A great way to bring in customers is to provide a nice place for them to meet. The definition of 'nice' can be pretty broad. It could be a really fancy resort, or a tasteful and unusual meeting location. It could be the corporate headquarters of one of your trend-setting customers, where your customer base can take a tour and hear about some best practices in action.

A 'nice' place to meet might be a perfectly mundane spot that happens to be really convenient to a large number of attendees.

Magnet Customers

Look for customers that you can use as magnets to attract attendance at events at their facilities. These could be customers with interesting stories to tell, located centrally to a large number of your customers, or with great facilities. Your customers, so interested in their own business, are curious to compares theirs to somebody else's.

This also appeals to the hosting customer, by giving them exposure within their profession. So visits to customer sites cements your positive relationship with the hosting customer as well as your overall customer base.

Reference Customers

Organizing contacts between prospects and reference customers is another way to build a positive connection with targeted members of your customer base. Such contacts can be site visits or phone calls.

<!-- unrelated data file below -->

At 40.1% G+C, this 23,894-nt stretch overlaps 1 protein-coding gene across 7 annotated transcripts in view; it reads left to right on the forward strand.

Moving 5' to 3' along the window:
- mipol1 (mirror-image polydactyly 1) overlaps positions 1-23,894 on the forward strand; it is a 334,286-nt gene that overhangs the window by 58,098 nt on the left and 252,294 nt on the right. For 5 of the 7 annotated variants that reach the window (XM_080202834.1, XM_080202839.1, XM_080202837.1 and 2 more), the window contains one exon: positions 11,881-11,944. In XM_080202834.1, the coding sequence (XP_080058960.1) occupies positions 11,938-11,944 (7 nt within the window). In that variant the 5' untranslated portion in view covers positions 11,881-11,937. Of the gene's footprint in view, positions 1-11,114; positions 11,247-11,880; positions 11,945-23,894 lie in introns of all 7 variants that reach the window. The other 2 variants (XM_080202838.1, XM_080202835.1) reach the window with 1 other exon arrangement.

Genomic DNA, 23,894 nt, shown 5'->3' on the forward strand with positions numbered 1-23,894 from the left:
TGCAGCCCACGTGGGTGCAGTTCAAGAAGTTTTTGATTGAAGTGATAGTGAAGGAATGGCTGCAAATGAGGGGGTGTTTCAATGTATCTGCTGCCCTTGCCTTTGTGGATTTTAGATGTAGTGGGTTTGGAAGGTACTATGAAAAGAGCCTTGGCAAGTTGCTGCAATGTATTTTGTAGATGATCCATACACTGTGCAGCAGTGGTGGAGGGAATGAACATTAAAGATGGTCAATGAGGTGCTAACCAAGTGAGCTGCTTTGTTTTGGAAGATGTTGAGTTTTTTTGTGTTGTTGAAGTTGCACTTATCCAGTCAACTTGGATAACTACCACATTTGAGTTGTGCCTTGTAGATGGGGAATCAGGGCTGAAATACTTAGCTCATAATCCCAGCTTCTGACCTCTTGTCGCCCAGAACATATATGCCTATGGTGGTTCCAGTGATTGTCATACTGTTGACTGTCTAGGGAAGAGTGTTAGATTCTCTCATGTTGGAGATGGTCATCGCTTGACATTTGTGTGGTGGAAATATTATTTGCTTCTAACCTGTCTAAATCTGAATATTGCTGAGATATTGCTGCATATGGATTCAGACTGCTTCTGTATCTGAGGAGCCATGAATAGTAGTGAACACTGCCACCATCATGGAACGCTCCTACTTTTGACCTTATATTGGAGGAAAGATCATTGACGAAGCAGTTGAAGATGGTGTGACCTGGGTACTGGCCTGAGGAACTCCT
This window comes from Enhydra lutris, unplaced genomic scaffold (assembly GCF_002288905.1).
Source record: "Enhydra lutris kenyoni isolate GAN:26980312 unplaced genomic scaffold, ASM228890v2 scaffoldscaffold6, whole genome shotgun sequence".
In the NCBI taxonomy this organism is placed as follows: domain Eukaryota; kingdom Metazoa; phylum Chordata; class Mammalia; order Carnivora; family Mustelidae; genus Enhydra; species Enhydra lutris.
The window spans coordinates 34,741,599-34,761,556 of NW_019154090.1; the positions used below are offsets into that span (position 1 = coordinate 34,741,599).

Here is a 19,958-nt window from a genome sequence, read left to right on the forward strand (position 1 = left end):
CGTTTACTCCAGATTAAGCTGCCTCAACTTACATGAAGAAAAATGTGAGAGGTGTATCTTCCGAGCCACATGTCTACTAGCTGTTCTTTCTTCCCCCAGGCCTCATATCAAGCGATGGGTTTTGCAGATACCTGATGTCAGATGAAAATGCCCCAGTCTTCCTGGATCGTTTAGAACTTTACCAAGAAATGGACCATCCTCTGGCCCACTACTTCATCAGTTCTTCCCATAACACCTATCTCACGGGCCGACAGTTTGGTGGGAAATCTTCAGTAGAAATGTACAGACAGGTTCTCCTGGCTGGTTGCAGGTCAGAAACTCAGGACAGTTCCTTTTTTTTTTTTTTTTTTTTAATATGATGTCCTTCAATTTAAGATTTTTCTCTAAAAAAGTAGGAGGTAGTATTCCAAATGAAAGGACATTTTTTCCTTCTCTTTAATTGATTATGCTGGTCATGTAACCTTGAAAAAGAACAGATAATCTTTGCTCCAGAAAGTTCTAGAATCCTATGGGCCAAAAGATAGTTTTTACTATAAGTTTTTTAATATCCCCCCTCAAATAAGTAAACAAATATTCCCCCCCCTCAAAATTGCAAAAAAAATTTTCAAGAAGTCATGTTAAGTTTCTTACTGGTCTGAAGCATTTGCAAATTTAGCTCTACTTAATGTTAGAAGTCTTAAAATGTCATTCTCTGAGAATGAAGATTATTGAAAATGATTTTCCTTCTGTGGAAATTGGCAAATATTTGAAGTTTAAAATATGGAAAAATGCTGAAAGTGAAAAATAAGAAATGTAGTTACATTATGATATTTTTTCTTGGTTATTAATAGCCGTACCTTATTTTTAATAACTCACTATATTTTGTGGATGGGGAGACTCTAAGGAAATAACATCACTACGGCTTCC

Diva Customers

As with every group of people, a few people stand out as stars - great speakers, dynamic and dramatic presenters, people with inspiring ideas. These diva customers are a great way to increase turnout at your customer events.

By promoting diva customers for case studies, media interviews, and speaking engagements at industry conferences, you help spread success stories of your product, and create a strong working partnership between industry visionaries and leaders and your own product.

Increasing the Maintenance Stream

The work you put into treating your customers well and developing a close bond pays off in specific ways. The first is a higher renewal rate on your maintenance contracts, which increases your maintenance revenues over time.

Keeping the Customer Base Current

Customers who are close to you, and familiar with the benefits of your latest product capabilities, are more likely to upgrade. This keeps more of the customer base on the latest version, which is easier and cheaper to maintain.

Increasing Revenues

With a more loyal customer base, you keep a larger portion of your potential maintenance revenue. You also sell more upgrades and cross- sell more optional modules and services. This increases your company revenues.

Increasing Profitability

The best part about cross-selling optional modules and services is that the cost of sales is lower than the cost to win new customers. Add to that the lower support costs that come from having more of your customer base on the most current version, and your company experiences increased profitability.

Copyright (c) 2002-2004 Jacques Murphy. All rights reserved.

Categories: Leadership Go-to-Market
Jacques Murphy

Jacques Murphy

Jacques Murphy is a consultant who helps software companies develop their products faster. He does this using a focused process which quickly develops product requirements. Contact him at www.ProductManagementChallenges.com.